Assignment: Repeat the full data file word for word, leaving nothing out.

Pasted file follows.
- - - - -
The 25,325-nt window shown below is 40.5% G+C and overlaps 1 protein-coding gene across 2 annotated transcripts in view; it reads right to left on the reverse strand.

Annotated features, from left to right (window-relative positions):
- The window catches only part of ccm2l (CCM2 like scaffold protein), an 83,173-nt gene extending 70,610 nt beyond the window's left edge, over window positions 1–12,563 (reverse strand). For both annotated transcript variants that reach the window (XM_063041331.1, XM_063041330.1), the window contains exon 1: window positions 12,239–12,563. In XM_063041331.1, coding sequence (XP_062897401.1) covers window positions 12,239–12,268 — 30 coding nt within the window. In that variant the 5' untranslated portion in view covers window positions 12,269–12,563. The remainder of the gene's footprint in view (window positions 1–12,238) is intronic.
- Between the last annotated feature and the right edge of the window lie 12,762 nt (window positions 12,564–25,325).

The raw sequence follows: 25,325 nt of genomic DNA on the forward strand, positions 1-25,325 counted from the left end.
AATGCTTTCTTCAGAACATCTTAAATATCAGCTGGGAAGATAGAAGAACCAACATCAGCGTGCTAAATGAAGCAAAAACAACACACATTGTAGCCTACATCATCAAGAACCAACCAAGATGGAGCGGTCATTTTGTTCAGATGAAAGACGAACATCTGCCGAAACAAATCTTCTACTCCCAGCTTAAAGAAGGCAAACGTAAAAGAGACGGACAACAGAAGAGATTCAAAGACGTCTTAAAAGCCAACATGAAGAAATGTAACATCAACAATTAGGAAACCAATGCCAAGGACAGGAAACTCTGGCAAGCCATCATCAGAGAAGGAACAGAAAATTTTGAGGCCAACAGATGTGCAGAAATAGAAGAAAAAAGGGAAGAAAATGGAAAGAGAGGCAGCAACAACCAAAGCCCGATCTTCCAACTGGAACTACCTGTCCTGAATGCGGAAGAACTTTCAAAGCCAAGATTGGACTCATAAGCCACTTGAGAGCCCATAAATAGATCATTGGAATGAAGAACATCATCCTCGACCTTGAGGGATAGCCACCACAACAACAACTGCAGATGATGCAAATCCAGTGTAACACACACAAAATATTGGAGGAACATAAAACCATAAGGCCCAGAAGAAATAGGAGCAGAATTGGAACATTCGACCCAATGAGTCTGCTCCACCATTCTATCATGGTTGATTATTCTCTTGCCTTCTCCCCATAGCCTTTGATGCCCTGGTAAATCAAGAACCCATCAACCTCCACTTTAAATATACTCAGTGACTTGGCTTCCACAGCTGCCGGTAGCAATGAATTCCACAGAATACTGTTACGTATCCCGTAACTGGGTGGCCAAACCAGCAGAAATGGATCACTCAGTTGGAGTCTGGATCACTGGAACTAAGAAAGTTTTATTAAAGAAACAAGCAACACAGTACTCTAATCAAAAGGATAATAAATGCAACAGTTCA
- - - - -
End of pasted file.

The 25,325-nt window shown below is 40.5% G+C and overlaps 1 protein-coding gene across 2 annotated transcripts in view; it reads right to left on the reverse strand.

Annotated features, from left to right (window-relative positions):
- The window catches only part of ccm2l (CCM2 like scaffold protein), an 83,173-nt gene extending 70,610 nt beyond the window's left edge, over window positions 1–12,563 (reverse strand). For both annotated transcript variants that reach the window (XM_063041331.1, XM_063041330.1), the window contains exon 1: window positions 12,239–12,563. In XM_063041331.1, coding sequence (XP_062897401.1) covers window positions 12,239–12,268 — 30 coding nt within the window. In that variant the 5' untranslated portion in view covers window positions 12,269–12,563. The remainder of the gene's footprint in view (window positions 1–12,238) is intronic.
- Between the last annotated feature and the right edge of the window lie 12,762 nt (window positions 12,564–25,325).

The raw sequence follows: 25,325 nt of genomic DNA on the forward strand, positions 1-25,325 counted from the left end.
AATGCTTTCTTCAGAACATCTTAAATATCAGCTGGGAAGATAGAAGAACCAACATCAGCGTGCTAAATGAAGCAAAAACAACACACATTGTAGCCTACATCATCAAGAACCAACCAAGATGGAGCGGTCATTTTGTTCAGATGAAAGACGAACATCTGCCGAAACAAATCTTCTACTCCCAGCTTAAAGAAGGCAAACGTAAAAGAGACGGACAACAGAAGAGATTCAAAGACGTCTTAAAAGCCAACATGAAGAAATGTAACATCAACAATTAGGAAACCAATGCCAAGGACAGGAAACTCTGGCAAGCCATCATCAGAGAAGGAACAGAAAATTTTGAGGCCAACAGATGTGCAGAAATAGAAGAAAAAAGGGAAGAAAATGGAAAGAGAGGCAGCAACAACCAAAGCCCGATCTTCCAACTGGAACTACCTGTCCTGAATGCGGAAGAACTTTCAAAGCCAAGATTGGACTCATAAGCCACTTGAGAGCCCATAAATAGATCATTGGAATGAAGAACATCATCCTCGACCTTGAGGGATAGCCACCACAACAACAACTGCAGATGATGCAAATCCAGTGTAACACACACAAAATATTGGAGGAACATAAAACCATAAGGCCCAGAAGAAATAGGAGCAGAATTGGAACATTCGACCCAATGAGTCTGCTCCACCATTCTATCATGGTTGATTATTCTCTTGCCTTCTCCCCATAGCCTTTGATGCCCTGGTAAATCAAGAACCCATCAACCTCCACTTTAAATATACTCAGTGACTTGGCTTCCACAGCTGCCGGTAGCAATGAATTCCACAGAATACTGTTACGTATCCCGTAACTGGGTGGCCAAACCAGCAGAAATGGATCACTCAGTTGGAGTCTGGATCACTGGAACTAAGAAAGTTTTATTAAAGAAACAAGCAACACAGTACTCTAATCAAAAGGATAATAAATGCAACAGTTCA